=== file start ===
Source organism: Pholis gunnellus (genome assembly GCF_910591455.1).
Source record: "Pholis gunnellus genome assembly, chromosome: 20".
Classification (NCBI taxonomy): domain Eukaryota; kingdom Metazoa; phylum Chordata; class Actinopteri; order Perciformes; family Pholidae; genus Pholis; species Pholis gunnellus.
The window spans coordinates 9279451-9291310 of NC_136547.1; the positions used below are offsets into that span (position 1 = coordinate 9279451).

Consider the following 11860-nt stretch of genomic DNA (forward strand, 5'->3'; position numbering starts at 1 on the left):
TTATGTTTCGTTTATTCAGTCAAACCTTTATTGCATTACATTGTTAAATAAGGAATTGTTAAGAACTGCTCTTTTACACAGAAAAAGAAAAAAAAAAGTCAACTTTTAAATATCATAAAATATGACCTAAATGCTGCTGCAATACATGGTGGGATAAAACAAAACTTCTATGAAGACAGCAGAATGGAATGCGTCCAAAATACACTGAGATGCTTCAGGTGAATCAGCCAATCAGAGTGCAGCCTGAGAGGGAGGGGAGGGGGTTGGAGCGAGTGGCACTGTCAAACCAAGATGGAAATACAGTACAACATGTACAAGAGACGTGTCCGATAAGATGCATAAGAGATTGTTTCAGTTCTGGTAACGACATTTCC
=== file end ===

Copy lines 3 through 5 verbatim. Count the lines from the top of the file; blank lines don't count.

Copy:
Classification (NCBI taxonomy): domain Eukaryota; kingdom Metazoa; phylum Chordata; class Actinopteri; order Perciformes; family Pholidae; genus Pholis; species Pholis gunnellus.
The window spans coordinates 9279451-9291310 of NC_136547.1; the positions used below are offsets into that span (position 1 = coordinate 9279451).

Consider the following 11860-nt stretch of genomic DNA (forward strand, 5'->3'; position numbering starts at 1 on the left):